Ohio Watchdog: Libertarian ballot access could affect Ohio governor race

Masthead of the Ohio affiliate of the Watchdog.org website with text 'OHIO' in black next to text 'WATCHDOG' in red, and a drawing of a bulldog between the two words (color graphic)David Jackson, communications director for the Ohio Libertarian Party, was interviewed for Watchdog.org about the party’s newfound ballot access in Ohio and its candidate Travis Irvines possible effect on the close race for governor.

From the article, “Libertarian ballot access could affect Ohio governor race,” by Tyler Arnold (July 19):

The Libertarian Party of Ohio regained ballot access this year, which means its candidates’ names will appear alongside of Republican, Democrat, and Green Party candidates. This could affect the hotly contested race for Ohio governor.

“We feel fantastic that our party has support from all 88 Ohio counties and over 102,000 of our fellow citizens were willing to put their name [in] to support the efforts of liberty and choice for all Ohioans,” Libertarian Party of Ohio Communications Director David Jackson told Watchdog.org.

The Libertarian Party of Ohio passed the signature threshold needed to regain “minor party” status, which allows its candidates to be on the ballot for the first time in four years. The party has more than 20 candidates running for state or national office in Ohio this November.

“It would not take many Libertarian votes to affect the election outcome in a close race,” Ohio State University political science professor Vladimir Kogan told Watchdog.org. One of Kogan’s areas of expertise is state politics.

Republicans are likely to hold onto most U.S. House seats in Ohio while the Senate seat will likely go to the Democrat, analysts predict. However, the governor’s race is closely contested, with polls showing Democrat Richard Cordray ahead of Republican Mike DeWine by just 1.6 percent on average. The Green Party candidate is Constance Gadell-Newton and the Libertarian Party candidate is Travis Irvine.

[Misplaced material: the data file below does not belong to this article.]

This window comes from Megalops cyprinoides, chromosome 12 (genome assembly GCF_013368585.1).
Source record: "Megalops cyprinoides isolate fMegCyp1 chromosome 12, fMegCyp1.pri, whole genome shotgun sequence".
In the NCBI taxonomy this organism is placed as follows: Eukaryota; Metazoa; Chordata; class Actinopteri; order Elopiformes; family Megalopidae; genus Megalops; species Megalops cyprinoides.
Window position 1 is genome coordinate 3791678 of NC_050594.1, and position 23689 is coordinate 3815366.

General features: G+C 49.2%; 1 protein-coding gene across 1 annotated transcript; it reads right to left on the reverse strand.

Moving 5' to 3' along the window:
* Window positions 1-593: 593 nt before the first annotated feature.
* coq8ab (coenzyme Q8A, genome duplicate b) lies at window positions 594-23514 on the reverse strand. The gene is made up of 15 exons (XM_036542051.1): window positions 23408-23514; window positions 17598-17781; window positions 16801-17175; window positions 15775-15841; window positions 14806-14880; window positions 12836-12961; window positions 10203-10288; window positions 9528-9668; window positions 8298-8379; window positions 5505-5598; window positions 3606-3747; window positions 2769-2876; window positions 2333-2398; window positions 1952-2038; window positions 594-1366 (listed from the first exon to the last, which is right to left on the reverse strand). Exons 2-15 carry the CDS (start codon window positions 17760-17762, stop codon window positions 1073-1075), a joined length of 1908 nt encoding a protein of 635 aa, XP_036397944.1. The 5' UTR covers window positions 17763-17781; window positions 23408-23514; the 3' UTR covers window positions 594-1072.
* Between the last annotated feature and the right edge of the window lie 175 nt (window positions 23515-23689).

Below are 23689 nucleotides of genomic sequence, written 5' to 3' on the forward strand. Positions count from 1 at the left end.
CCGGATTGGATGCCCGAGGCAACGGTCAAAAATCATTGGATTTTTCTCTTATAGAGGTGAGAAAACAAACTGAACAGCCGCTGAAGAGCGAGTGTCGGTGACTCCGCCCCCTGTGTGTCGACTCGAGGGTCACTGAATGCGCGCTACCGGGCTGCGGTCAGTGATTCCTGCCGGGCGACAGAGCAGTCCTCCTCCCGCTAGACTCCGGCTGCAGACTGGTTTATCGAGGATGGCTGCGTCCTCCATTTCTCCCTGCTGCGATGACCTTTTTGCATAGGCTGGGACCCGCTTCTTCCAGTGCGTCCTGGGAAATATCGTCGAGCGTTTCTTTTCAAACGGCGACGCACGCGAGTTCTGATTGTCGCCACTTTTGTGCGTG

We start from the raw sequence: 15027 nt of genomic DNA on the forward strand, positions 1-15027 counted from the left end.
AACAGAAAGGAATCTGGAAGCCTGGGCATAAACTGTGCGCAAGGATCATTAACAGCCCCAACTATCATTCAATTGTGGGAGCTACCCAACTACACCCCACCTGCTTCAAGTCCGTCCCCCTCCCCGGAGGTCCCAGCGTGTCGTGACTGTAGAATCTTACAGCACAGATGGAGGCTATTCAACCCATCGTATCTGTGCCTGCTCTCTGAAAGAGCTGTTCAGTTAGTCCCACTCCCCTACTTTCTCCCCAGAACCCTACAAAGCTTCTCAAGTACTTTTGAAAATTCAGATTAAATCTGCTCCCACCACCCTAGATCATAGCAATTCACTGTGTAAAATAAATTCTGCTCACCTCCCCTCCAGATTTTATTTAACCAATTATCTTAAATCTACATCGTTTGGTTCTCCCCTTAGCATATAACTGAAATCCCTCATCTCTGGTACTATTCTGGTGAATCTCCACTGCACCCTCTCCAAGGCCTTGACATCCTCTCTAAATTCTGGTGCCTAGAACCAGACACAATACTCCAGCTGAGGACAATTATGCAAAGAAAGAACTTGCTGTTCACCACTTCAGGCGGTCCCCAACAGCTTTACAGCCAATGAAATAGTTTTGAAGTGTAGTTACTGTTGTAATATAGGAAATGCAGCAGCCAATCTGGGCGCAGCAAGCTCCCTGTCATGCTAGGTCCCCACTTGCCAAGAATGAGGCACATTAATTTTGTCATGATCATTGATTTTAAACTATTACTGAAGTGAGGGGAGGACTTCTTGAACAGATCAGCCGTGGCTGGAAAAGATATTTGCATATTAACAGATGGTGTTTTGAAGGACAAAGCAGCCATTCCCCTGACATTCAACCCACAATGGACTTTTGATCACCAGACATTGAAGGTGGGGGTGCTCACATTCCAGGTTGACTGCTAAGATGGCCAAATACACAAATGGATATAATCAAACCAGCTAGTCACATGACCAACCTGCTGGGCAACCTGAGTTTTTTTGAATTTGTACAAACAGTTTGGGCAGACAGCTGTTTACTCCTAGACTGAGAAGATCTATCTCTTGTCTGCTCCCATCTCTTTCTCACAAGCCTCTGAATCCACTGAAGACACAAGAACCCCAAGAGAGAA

“Normally, we might expect a Libertarian candidate to pull more votes from a Republican candidate,” Kogan said. “In the current political climate, I think it’s a more difficult prediction, because you’re now giving disaffected Republicans another option.”

Generally, a candidate that expects to lose votes to [an alternative] party will either ignore the candidate or stress that voting for the candidate is a wasted vote, Kogan said. The party that expects to benefit from the candidate, however, is likely to help prop up the candidate, he said.

Cordray’s campaign did not respond to a request for comment. A spokesman for DeWine’s campaign ignored questions about the Libertarian Party regaining ballot access, but said “DeWine’s campaign is about strengthening our economy, growing our workforce and ensuring that every Ohio kid has the opportunity to succeed and achieve the American dream.”

Jackson said he does not see the Libertarian Party as a spoiler. Instead, he said the party’s goal is to win elections.

“In doing so,” he said, “we will demonstrate that our candidates represent defense of individuals’ primary rights to life, liberty and property.”

The Libertarian Party currently holds one elected position in Ohio, which is a city council seat. In the country, the party holds four seats in state government and 164 seats in various local offices.

Jackson said the party draws support from individuals who dropped out of the two-party system, which he says has no substantive difference. He said he expects the party to draw support from Democrats, Republicans, and independents.

“As Libertarians, we seek a world of liberty; a world in which all individuals are sovereign over their own lives and no one is forced to sacrifice personal values for the benefit of others through force of government,” Jackson said. “All people have the right to the pursuit of happiness as long as their actions do not infringe on these primary rights of others.”

In 2016, the Libertarian Party of Ohio unsuccessfully sued Republican Secretary of State Jon Husted for ballot access. Husted is currently running for lieutenant governor alongside DeWine. State law says that if a party receives three percent of the vote for either president or governor, the party shall have ballot access for the next four years. Although Libertarian Party candidate for president Gary Johnson received more than three percent of the vote in 2016, he appeared on Ohio ballots as an independent, which Husted said did not result in qualification for the Libertarian Party.

The general election will be held on November 6.

Learn more about Irvine’s campaign at his website: IrvineForOhio.com

Learn more about LP Ohio at its website: LPO.org

Watchdog.org is a project of the Franklin Center for Government & Public Integrity.